June 17, 2021
Every year, the month of June is observed as “Dysphagia awareness” month. In this regard, the Department of Speech and Hearing at the Father Muller College brings the awareness on Dysphagia to the masses which may help in early identification, assessment and prompt management of the disorder.
What is Dysphagia?
The disorder of swallowing is commonly referred to as ‘Dysphagia’. It is a condition where a person experiences difficulty in swallowing any solid or liquid food or both. Though India still lacks precise epidemiological data on Dysphagia, several studies from the west have reported an incidence of 3 to 30% in the adults and the elderly. With poor lifestyle choices and a concomitant increase in stroke, the risk of inviting Dysphagia is too high. Roughly one third of all individuals with Stroke experiences Dysphagia at some point of time. With varying etiologies Dysphagia could occur in Paediatric, Adult and Geriatric population. While emphasizing its seriousness and its consequences on psychosocial health, WHO has prioritized the early identification protocols, and strengthened the management options for patients with Dysphagia.
How do we swallow?
In simple terms, any intake of food reaches stomach in 3 phases. In the 1st phase, the food is chewed and mixed with saliva (called ‘bolus’) and moved voluntarily to the back part of the oral cavity. In the 2nd phase, food is involuntarily moved into the food pipe (oesophagus) through pharynx. The food finally reaches the stomach through food pipe which is termed as ‘oesophageal phase’.
What causes Dysphagia?
In pediatric population, swallowing impairment is commonly observed secondary to structural abnormalities (e.g., cleft lip/palate), neuromotor weakness (e.g., Cerebral Palsy, Meningitis), syndromes (e.g., Down Syndrome and Treacher Collins syndrome), Poor general health (e.g.,Congenital Heart or Pulmonary issues), Developmental disabilities, Behavioural and Psychosocial issues (poor interaction with the caregiver). In adults it commonly occurs due to neurological problems that affects any of the above phases of swallowing. Weakness and incoordination of the oral muscles secondary to trauma, infection, acute neurological events (e.g., Stroke) and progressive neurological diseases impairs the swallowing function in adults.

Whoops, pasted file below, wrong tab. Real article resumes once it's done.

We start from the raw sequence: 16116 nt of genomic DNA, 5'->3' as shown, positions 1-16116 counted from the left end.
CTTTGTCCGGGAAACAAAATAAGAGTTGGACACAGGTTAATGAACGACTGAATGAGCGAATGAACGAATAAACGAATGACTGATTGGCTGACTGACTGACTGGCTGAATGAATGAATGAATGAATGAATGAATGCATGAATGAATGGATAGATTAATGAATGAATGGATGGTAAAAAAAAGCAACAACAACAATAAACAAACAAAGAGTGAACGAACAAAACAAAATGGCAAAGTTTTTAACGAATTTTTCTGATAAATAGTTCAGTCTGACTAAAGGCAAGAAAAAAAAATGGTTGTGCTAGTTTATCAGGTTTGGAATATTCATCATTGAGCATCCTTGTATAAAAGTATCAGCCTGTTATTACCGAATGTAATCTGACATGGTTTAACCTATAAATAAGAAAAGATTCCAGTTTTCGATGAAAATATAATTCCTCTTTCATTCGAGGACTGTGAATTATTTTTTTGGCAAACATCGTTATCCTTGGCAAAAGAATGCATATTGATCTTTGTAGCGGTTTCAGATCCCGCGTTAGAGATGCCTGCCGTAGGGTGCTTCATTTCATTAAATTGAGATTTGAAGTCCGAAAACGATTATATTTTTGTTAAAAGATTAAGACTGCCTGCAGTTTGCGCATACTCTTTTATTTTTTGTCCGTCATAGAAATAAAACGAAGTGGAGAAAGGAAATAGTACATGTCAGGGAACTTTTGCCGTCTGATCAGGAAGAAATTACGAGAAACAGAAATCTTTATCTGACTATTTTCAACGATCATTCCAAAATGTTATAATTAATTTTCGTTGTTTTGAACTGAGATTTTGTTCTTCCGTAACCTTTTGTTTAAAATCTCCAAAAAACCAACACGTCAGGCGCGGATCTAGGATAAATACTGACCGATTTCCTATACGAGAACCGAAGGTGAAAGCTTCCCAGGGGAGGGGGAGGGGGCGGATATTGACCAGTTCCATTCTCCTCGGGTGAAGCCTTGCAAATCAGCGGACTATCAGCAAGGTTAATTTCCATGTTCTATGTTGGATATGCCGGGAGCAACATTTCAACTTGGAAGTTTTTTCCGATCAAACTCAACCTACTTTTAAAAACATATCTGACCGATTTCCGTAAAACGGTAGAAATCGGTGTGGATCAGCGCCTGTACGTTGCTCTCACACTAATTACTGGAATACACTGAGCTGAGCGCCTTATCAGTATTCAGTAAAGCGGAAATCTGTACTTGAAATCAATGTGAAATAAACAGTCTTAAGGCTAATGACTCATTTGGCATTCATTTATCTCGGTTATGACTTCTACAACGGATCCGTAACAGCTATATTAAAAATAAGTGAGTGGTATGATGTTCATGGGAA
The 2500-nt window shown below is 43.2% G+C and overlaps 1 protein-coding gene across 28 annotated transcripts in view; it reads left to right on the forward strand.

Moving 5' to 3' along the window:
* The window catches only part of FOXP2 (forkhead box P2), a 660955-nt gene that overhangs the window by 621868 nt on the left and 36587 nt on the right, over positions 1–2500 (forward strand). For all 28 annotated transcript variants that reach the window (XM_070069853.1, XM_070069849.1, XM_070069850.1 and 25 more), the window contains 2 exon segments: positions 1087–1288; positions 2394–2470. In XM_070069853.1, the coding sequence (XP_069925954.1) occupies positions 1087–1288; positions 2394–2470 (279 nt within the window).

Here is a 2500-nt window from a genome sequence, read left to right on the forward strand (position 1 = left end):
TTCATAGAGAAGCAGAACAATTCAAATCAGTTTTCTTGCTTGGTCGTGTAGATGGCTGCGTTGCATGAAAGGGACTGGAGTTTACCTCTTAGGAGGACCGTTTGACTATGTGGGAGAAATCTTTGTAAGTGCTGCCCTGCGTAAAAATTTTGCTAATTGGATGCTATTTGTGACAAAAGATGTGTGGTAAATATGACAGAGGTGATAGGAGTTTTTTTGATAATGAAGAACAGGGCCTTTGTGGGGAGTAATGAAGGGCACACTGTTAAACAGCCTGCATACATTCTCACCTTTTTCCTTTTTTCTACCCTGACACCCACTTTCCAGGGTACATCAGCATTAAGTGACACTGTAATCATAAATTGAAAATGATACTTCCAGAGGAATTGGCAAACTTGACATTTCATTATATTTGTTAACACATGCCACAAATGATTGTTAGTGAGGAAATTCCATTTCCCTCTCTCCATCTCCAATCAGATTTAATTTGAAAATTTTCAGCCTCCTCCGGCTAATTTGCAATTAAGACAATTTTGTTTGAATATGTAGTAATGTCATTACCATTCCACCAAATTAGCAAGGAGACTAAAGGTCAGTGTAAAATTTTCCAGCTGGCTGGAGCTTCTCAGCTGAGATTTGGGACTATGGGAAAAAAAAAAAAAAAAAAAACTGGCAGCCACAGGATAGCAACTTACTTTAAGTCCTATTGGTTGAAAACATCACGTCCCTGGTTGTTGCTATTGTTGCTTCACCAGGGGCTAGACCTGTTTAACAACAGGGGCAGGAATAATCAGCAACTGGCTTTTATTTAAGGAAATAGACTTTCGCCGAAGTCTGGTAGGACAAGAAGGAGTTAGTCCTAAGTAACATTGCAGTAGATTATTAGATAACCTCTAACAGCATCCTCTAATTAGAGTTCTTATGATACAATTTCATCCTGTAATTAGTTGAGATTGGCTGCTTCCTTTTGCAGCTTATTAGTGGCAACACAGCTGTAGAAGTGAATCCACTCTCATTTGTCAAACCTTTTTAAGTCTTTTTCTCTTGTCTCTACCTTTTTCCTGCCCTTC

What are the signs & symptoms?
Several clinical signs and symptoms of Dysphagia could be observed, including drooling (oozing of saliva from mouth), longer time taken for chewing/swallowing, nasal leakage of the food/liquid (nasal regurgitation), painful sensation while swallowing, change in voice after eating/drinking, recurrent coughing during/after food intake, unexplained weight loss, aversion to certain foods, feeling like lump in the throat, and (or) accumulation of saliva in the oral cavity.
In severe cases of dysphagia, airway management and supply of adequate nutrition becomes the primary goal of intervention. Sometimes this condition goes unnoticed because the individual might not feel any pain or passing of the food into the windpipe. This induces complications of lung infections and causes troubled breathing leading to emergency hospitalization. It is always advised to reach for prompt medical help in case of swallowing issues so that further complications could be easily averted.
Whom to contact? Is there any treatment available for this condition?
The primary management team includes Neurologist, Speech Language Pathologist, and Otolaryngologist. Commonly, Speech Language Pathologists spearheads the team of professionals wherein they involve in screening and diagnostic formulation of the swallowing problem using behavioral checklist along with mealtime observation of patients’ clinical signs and symptoms of swallowing difficulties for various food consistencies (Solid vs Semi solid vs Liquid etc). Behavioural observation is further augmented by Instrumental analysis, such as Videoflouroscopy and Flexible Endoscopic Evaluation of Swallowing (FEES). After the assessment, detailed therapeutic plans are formed and behavioural intervention of swallowing is facilitated wherein patients are made to learn swallowing exercises and manoeuvres, postural modifications and changes to the dietary habits which together restores the swallowing function.
Indian traditions have closely associated itself to a variety of cuisines that goes along well with changing geographical boundaries and seasons. If cherishing the food becomes difficult, so does the quality of life. ‘Let thy food be thy medicine and thy medicine be thy food’-with this, we appeal to the readers to spread the awareness on Dysphagia.